Answering my calibrated questions demanded deep emotional strengths and tactical psychological insights that the toolbox they’d been given did not contain.

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One, separate the person—the emotion—from the problem; two, don’t get wrapped up in the other side’s position (what they’re asking for) but instead focus on their interests (why they’re asking for it) so that you can find what they really want; three, work cooperatively to generate win-win options; and, four, establish mutually agreed-upon standards for evaluating those possible solutions.

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There’s the Framing Effect, which demonstrates that people respond differently to the same choice depending on how it is framed (people place greater value on moving from 90 percent to 100 percent—high probability to certainty—than from 45 percent to 55 percent, even though they’re both ten percentage points).

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The whole concept, which you’ll learn as the centerpiece of this book, is called Tactical Empathy. This is listening as a martial art, balancing the subtle behaviors of emotional intelligence and the assertive skills of influence, to gain access to the mind of another person. Contrary to popular opinion, listening is not a passive activity. It is the most active thing you can do.

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In this world, you get what you ask for; you just have to ask correctly. So claim your prerogative to ask for what you think is right.

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Calibrated Questions, the queries that begin with “How?” or “What?” By eliminating “Yes” and “No” answers they force your counterpart to apply their mental energy to solving your problems.

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Good negotiators, going in, know they have to be ready for possible surprises; great negotiators aim to use their skills to reveal the surprises they are certain exist.

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Instead of prioritizing your argument—in fact, instead of doing any thinking at all in the early goings about what you’re going to say—make your sole and all-encompassing focus the other person and what they have to say. In that mode of true active listening—aided by the tactics you’ll learn in the following chapters—you’ll disarm your counterpart.

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The approach was half MSU—Making Shit Up—and half a sort of sales approach—basically trying to persuade, coerce, or manipulate in any way possible.

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Smile at someone on the street, and as a reflex they’ll smile back. Understanding that reflex and putting it into practice is critical to the success of just about every negotiating skill there is to learn.

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When people are in a positive frame of mind, they think more quickly, and are more likely to collaborate and problem-solve (instead of fight and resist).

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Talking slowly and clearly you convey one idea: I’m in control.

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By repeating back what people say, you trigger this mirroring instinct and your counterpart will inevitably elaborate on what was just said and sustain the process of connecting.

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One group of waiters, using positive reinforcement, lavished praise and encouragement on patrons using words such as “great,” “no problem,” and “sure” in response to each order. The other group of waiters mirrored their customers simply by repeating their orders back to them. The results were stunning: the average tip of the waiters who mirrored was 70 percent more than of those who used positive reinforcement.

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I always try to reinforce the message that being right isn’t the key to a successful negotiation—having the right mindset is.

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If you take a pit bull approach with another pit bull, you generally end up with a messy scene and lots of bruised feelings and resentment.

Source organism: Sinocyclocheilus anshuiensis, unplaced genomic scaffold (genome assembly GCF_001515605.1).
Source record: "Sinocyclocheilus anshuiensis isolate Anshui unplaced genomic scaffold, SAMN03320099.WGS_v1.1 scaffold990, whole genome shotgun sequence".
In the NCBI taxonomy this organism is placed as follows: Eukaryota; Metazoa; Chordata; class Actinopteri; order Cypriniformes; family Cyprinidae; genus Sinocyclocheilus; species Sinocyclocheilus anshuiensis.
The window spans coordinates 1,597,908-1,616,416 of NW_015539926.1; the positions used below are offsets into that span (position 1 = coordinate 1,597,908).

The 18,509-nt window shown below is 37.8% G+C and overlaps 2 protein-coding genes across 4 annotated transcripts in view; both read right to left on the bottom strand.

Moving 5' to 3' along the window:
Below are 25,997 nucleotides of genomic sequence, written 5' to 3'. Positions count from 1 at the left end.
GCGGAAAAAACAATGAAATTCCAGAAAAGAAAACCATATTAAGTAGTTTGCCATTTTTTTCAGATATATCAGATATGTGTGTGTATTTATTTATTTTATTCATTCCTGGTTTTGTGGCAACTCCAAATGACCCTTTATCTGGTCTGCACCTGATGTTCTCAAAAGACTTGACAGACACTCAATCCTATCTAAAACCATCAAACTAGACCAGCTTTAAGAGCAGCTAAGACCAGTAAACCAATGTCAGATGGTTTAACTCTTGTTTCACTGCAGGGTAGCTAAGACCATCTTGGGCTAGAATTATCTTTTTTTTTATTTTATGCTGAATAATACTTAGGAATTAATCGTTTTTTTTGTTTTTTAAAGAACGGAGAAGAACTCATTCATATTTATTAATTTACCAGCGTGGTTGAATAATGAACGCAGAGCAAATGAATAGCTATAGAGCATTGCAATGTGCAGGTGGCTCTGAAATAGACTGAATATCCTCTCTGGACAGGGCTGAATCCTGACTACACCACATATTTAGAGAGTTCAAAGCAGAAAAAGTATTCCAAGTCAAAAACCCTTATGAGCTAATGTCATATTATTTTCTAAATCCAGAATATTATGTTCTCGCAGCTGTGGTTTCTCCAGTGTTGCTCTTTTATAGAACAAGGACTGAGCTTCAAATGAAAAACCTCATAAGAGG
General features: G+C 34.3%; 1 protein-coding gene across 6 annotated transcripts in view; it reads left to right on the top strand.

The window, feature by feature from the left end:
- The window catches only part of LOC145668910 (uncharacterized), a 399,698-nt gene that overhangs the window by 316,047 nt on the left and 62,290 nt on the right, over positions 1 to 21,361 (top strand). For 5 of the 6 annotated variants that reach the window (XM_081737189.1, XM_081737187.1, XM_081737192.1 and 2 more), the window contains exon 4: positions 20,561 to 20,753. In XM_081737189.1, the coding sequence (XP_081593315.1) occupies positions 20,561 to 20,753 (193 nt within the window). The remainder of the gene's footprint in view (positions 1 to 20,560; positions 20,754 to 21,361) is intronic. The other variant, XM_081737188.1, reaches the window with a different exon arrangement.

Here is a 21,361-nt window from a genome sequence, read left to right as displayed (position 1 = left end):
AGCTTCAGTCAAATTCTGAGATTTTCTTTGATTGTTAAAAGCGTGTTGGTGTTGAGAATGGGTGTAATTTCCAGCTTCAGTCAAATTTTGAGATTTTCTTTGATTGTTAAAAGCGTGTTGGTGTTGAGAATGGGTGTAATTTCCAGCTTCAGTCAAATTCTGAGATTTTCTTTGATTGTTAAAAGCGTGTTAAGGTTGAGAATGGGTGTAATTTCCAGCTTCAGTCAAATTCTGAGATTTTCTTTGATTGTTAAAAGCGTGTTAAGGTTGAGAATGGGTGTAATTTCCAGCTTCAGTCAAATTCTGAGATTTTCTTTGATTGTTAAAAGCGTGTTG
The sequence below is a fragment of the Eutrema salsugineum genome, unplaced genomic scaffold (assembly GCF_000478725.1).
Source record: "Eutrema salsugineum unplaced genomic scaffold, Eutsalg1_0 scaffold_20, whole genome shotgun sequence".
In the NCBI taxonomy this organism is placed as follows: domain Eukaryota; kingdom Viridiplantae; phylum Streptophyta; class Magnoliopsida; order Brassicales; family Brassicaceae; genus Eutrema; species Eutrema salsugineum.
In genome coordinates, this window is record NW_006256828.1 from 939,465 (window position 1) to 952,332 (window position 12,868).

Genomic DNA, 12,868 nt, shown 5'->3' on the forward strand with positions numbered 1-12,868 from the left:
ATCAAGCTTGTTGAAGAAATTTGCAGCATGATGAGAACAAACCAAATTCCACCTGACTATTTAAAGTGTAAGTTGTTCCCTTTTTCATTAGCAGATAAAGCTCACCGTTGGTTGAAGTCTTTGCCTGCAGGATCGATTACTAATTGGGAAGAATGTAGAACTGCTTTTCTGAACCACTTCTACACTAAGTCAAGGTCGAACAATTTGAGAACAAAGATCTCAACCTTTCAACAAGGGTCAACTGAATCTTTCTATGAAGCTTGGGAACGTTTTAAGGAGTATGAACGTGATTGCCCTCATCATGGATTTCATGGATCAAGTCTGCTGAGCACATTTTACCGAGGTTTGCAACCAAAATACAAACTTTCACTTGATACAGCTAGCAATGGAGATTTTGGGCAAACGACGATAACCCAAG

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The intention behind most mirrors should be “Please, help me understand.” Every time you mirror someone, they will reword what they’ve said.

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When another person’s tone of voice or body language is inconsistent with his words, a good mirror can be particularly useful.

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Don’t commit to assumptions; instead, view them as hypotheses and use the negotiation to test them rigorously.

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Negotiation is not an act of battle; it’s a process of discovery.

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How can you separate people from the problem when their emotions are the problem? Especially when they are scared people with guns. Emotions are one of the main things that derail communication. Once people get upset at one another, rational thinking goes out the window.

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empathy is paying attention to another human being, asking what they are feeling, and making a commitment to understanding their world. Notice I didn’t say anything about agreeing with the other person’s values and beliefs or giving out hugs. That’s sympathy.

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Tactical empathy is understanding the feelings and mindset of another in the moment and also hearing what is behind those feelings so you increase your influence in all the moments that follow.

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Labeling is a way of validating someone’s emotion by acknowledging it. Give someone’s emotion a name and you show you identify with how that person feels. It gets you close to someone without asking about external factors you know nothing about (“How’s your family?”). Think of labeling as a shortcut to intimacy, a time-saving emotional hack.

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I’ve found the phrase “Look, I’m an asshole” to be an amazingly effective way to make problems go away.

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Imagine yourself in your counterpart’s situation. The beauty of empathy is that it doesn’t demand that you agree with the other person’s ideas (you may well find them crazy). But by acknowledging the other person’s situation, you immediately convey that you are listening. And once they know that you are listening, they may tell you something that you can use.

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“No” is the start of the negotiation, not the end of it. We’ve been conditioned to fear the word “No.” But it is a statement of perception far more often than of fact. It seldom means, “I have considered all the facts and made a rational choice.” Instead, “No” is often a decision, frequently temporary, to maintain the status quo. Change is scary, and “No” provides a little protection from that scariness.